Elite Herringbone - Prime Collection

Inspired by THE CAVES


Caves provide a unique environment that is both dark and mysterious, yet also calming and peaceful. The darkness of the cave can help to create a sense of stillness and tranquility, allowing one to connect with the natural world in a more meaningful way. The cool, damp air of the cave can also provide a sense of comfort and relaxation, allowing one to feel more connected to the earth.



  • Concrete slab - Check the slab to see that it is properly constructed and thoroughly dry. Check for unevenness, grind off high spots, and use filling compound for low case.
  • Plywood subfloors - It should be at least 3/4" thick and nailed down well. Tough standing may be required at joints to even out surface. Where the subfloor is too uneven, apply 3/8" plywood underlayment.
  • Board subfloor (up to 6' square edged) - They require good nailing. If uneven, boards may require standing. Nail 3/8" plywood underlayment on boards.


1. Check the room for squareness, measure the diagonals of the room. If they are equal, the room is square.

2. Herringbone is, at best, a difficult pattern to ut down. Two things must be consid-ered when deciding on the orientation of the Herringbone pattern.

a. The long dimension of the room.

b. The pattern running to the major architectural interest point oof the room, like the main entrance, window wall, or a fireplace.

3. Pre-plan your working lines. It is usually best to center your first line along the orien-tation of the pattern. This is called the "centerline." Plan the layout


(The selected center point of a Herringbone unit will be along the centerline.)

1. Place the first piece of flooring. The tongue edge of the piece should face the far wall, with the tongue edge along the starter diagonal. The left corner of piece#1 should be all lined with the intersection of the reference line and baseline.

2. Place the second piece. This piece must be perpendicular to the first piece. Use a small carpenter's square to ensure precise alignment. These two piece determine the squareness of the entire installation. After a piece has been placed in the mastic, there can be minor adjustments in alignment by tapping the piece with a rubber mallet or similar non-marring instrument.

3. Continue placing the pieces in the order. Continue with the pattern until reaching the far wall. Then work the pattern to the right, one row at a time, alternating the direction of the flooring. (Always orient the tongue in the same direction.) Start each row carefully. Use the square to align the starting piece on each row and periodically check alignment. Leave piece that fit along walls as the last step.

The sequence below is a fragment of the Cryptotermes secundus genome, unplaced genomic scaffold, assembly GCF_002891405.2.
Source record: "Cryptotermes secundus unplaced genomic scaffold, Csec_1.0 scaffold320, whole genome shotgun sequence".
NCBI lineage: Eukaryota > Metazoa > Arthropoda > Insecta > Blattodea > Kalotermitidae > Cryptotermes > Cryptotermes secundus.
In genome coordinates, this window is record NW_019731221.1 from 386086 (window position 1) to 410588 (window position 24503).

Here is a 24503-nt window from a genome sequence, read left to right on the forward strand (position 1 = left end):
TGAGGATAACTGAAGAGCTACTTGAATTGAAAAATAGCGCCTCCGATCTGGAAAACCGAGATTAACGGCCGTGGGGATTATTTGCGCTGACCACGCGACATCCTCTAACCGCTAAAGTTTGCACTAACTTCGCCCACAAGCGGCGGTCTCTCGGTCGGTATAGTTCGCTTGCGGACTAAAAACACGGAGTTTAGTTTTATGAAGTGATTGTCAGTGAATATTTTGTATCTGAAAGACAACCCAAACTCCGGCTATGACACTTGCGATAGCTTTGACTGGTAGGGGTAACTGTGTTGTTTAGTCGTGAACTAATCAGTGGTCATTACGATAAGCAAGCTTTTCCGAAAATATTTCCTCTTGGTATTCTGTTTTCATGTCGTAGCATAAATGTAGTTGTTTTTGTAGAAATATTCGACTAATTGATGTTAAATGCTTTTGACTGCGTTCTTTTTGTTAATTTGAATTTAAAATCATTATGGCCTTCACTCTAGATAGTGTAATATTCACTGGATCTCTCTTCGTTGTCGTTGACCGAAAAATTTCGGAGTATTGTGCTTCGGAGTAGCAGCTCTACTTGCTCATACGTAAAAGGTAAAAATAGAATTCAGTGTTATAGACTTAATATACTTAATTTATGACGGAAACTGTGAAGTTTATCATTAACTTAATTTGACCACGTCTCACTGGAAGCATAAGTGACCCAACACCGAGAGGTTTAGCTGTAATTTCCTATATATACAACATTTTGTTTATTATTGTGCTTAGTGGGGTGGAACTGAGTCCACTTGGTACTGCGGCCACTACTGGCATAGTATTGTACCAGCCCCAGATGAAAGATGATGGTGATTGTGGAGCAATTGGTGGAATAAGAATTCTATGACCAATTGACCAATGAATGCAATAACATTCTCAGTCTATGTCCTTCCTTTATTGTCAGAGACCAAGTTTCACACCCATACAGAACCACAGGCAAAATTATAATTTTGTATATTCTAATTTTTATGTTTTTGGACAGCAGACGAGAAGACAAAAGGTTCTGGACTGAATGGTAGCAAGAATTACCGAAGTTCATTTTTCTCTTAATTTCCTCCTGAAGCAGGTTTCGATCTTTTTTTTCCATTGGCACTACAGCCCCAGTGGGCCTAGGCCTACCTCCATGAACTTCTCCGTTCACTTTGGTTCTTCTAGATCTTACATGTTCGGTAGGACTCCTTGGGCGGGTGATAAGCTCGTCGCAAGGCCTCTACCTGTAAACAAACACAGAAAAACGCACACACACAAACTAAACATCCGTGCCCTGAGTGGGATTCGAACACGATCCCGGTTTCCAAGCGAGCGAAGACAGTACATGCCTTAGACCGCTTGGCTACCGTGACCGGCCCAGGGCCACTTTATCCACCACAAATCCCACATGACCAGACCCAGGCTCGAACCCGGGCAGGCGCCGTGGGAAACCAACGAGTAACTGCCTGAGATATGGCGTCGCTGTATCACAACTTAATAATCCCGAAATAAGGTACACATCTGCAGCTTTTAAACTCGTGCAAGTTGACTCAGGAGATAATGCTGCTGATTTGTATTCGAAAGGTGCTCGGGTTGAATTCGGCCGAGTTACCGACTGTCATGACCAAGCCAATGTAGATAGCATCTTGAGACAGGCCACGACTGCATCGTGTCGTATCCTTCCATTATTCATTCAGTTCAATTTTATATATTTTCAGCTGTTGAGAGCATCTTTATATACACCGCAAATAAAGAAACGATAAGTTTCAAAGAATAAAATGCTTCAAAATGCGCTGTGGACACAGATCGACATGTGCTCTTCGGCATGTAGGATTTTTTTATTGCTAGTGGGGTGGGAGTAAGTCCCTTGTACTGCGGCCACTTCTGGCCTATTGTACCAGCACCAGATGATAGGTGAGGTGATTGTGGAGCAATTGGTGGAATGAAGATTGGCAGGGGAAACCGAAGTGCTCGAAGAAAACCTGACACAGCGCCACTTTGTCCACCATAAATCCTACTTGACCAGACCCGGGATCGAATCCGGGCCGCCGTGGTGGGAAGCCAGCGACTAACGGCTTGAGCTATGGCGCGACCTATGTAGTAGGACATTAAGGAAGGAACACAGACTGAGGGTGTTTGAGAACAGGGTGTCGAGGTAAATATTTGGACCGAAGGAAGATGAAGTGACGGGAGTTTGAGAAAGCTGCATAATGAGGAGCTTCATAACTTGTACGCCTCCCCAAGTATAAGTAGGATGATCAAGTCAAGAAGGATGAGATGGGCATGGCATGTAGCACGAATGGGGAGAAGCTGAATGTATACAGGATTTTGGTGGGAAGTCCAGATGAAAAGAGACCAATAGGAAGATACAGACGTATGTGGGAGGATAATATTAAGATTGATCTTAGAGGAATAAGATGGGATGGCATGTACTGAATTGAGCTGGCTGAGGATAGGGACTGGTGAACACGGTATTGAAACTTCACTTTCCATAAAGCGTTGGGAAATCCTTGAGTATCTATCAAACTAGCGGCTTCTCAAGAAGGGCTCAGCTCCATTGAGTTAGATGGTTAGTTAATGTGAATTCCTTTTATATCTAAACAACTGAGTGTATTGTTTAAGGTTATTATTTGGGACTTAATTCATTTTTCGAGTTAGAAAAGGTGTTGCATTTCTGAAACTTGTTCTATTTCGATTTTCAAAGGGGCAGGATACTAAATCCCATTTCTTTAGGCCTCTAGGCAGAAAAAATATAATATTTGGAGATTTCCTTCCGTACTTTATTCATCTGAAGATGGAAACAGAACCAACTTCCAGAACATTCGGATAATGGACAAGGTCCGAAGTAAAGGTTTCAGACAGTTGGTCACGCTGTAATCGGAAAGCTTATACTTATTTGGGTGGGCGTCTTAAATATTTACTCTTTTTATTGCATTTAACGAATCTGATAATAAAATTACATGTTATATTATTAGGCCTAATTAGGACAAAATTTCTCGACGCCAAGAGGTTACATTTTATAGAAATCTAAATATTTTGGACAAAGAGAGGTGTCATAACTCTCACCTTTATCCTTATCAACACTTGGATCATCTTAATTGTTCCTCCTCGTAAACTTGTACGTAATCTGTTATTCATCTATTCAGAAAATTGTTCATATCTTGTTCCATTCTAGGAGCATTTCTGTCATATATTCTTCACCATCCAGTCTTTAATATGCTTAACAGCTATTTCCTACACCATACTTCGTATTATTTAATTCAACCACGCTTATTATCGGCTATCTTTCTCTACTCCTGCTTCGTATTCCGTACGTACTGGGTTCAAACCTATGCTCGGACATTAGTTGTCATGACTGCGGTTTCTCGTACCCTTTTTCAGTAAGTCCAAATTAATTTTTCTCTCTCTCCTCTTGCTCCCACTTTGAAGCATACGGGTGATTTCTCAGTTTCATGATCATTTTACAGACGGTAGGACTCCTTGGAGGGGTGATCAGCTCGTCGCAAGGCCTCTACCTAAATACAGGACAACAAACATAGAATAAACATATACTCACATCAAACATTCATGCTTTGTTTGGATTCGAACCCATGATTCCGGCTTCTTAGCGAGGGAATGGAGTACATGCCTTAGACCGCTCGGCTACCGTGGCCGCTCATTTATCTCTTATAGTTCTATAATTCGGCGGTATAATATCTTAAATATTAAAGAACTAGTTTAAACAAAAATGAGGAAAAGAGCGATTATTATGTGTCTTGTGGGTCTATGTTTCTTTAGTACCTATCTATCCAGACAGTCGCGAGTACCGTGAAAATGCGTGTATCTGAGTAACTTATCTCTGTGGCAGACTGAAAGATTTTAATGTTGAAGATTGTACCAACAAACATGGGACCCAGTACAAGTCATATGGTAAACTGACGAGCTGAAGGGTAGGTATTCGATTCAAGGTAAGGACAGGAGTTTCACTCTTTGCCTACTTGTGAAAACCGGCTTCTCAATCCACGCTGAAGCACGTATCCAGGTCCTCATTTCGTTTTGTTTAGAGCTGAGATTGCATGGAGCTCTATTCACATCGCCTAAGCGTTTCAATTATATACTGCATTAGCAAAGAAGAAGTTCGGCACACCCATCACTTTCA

4. Upon completing the upper right quadrant, go back to the intersection of the working lines and complete the upper left quadrant one row at a time. Carefully align the first piece of each row and periodically check alignment with the carpenter's square. Alternate the direction of the flooring in to the work area. Store it on areas already completed.

5. Continue in the two remaining areas. Start at the centerline and continue working the pattern backwards. When installing the pattern backwards it is easiest to maintain alignment by coming back with double rows. The first double row back into the lower left and right quadrant will be aligned with the reference line. After completing the first double row, continue installing two rows at a time until reaching the left wall. Finish lower right quadrant in the same manner, working from center too walls.

6. Cut pieces to within 3/4 " of the walls. This 3/4" is expansion space. Fir flooring into doorways where it is to butt against other flooring, or against a reducer strip. Leave ./4" expansion space around masonry structures, such as a fireplace. (This void can be filled with a solid piece of crok and stained).

7. Use spot cork blocking around the perimeter of the room between the flooring and the walls, to allow the flooring to expand and contract. (Do not use flooring scraps).